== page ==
Secretive government agents pursue a blind dissident who scales the walls of his prison in the dead of night. No, it’s not the next Hollywood thriller but rather the story of Chen’s life.
Blind since infancy in rural China, Chen was barred from primary school due to his disability and seemed destined for life as an itinerant fortuneteller, the traditional occupation of blind people in his region. Instead, through his intelligence and force of will, he finished university—in Chinese medicine, then one of the only degrees open to blind students—and built an international reputation as a human rights crusader. His first book recounts his unlikely rise to fame, his constant harassment by the authorities and his prolonged imprisonment following a quixotic campaign against the one-child policy. Chen’s lawyers chartered a bus to see him in jail, but “it was pulled over by two unmarked cars. A group of men boarded the bus and beat the two attorneys with metal clubs. Both were badly injured, with [one] sustaining a skull fracture.” After serving his time, Chen was immediately locked up with his family in a sort of draconian house arrest, where his dozens of guards competed to see who could shout the most colorful insults at his wife and children. Tense and tightly written, the book is a suspenseful window onto Chen’s struggle, with disaster constantly on the horizon. His courageous escape attempt began inauspiciously, but it ended thousands of miles away with his family safely ensconced in New York. The memoir ends with his arrival in America, omitting mention of how he’s since alienated many of his friends and supporters with his deepening ties to ultraconservative organizations.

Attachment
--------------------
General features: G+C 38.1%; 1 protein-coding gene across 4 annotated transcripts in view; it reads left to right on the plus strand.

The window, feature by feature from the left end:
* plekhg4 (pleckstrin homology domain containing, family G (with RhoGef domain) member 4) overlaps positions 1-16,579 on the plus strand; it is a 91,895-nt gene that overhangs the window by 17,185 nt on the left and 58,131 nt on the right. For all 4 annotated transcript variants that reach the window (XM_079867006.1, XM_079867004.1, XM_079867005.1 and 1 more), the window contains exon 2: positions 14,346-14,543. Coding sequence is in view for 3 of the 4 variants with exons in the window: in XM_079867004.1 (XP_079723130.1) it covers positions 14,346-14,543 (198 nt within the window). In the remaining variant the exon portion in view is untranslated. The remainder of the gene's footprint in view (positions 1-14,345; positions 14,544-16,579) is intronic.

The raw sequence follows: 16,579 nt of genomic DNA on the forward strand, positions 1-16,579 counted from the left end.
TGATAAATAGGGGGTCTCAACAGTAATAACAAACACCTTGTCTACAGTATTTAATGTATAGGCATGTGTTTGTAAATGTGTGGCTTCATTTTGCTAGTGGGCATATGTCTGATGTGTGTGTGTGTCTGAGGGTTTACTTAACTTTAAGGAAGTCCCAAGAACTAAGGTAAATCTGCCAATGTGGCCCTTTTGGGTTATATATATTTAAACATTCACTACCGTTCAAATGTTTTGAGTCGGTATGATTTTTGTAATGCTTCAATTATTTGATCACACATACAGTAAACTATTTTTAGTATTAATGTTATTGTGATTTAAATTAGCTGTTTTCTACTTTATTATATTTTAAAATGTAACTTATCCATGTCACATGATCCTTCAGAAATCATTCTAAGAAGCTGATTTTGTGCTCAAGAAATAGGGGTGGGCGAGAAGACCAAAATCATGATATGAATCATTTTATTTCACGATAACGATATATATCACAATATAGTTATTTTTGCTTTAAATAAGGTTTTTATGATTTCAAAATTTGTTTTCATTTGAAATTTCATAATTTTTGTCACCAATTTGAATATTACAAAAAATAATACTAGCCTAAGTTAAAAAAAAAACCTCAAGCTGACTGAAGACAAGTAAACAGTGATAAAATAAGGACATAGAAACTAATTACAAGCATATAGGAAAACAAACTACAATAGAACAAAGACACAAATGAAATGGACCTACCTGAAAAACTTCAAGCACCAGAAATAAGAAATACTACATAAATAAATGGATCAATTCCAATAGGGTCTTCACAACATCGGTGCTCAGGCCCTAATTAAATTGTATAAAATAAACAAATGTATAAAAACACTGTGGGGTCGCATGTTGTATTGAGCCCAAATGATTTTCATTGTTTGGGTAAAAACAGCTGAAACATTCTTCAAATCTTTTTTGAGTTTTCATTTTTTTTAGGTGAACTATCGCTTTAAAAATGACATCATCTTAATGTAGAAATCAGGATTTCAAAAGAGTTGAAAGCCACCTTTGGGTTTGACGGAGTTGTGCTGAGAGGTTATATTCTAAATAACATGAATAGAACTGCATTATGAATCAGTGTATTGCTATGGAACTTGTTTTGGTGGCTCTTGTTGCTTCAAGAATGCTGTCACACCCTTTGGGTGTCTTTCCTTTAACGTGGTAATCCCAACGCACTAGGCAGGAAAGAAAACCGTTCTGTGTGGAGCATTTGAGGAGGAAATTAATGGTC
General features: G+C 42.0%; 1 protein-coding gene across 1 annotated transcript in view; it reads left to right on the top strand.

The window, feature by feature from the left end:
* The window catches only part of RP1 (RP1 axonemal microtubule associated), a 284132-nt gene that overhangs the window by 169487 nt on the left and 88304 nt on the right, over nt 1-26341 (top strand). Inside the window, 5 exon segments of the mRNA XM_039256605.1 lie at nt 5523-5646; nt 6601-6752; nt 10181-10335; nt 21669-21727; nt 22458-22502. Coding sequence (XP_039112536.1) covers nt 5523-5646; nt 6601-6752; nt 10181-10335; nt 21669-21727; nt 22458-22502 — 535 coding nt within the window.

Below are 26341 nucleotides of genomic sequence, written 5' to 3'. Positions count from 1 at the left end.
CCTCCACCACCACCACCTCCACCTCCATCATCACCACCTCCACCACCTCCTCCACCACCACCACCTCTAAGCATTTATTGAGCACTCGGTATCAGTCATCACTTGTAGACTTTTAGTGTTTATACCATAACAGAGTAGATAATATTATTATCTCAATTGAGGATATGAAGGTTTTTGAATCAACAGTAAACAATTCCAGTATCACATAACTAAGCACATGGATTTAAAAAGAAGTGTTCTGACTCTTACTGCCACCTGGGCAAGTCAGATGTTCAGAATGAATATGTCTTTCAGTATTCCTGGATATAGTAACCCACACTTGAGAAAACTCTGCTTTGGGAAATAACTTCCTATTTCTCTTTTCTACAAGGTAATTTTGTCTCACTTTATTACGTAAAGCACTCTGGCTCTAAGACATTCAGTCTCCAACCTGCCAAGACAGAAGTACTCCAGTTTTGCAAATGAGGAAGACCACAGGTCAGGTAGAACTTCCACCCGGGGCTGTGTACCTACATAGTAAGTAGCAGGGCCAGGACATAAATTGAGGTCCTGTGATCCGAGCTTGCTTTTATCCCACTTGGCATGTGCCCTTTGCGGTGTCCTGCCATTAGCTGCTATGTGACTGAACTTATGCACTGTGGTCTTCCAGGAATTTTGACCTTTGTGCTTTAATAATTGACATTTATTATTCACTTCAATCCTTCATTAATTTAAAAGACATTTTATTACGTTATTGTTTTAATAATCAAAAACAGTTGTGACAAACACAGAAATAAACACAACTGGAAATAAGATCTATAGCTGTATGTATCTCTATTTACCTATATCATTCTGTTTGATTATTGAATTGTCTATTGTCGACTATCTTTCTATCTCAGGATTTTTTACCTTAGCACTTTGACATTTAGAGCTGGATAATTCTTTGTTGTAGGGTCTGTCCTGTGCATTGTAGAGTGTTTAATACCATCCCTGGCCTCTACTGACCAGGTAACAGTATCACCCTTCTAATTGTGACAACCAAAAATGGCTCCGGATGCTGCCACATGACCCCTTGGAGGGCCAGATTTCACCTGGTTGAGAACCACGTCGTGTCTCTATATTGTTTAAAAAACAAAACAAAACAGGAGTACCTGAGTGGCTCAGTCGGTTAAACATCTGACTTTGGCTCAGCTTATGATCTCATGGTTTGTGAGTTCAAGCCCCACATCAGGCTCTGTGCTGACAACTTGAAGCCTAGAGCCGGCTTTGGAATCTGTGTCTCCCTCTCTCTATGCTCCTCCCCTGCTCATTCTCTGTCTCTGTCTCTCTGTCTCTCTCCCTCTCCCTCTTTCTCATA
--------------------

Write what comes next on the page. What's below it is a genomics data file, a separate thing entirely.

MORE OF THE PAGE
Richly layered and vibrant, Chen’s stirring tale of bravery and perseverance in the face of oppression is a moving call to arms for the ideas of human dignity and the rule of law.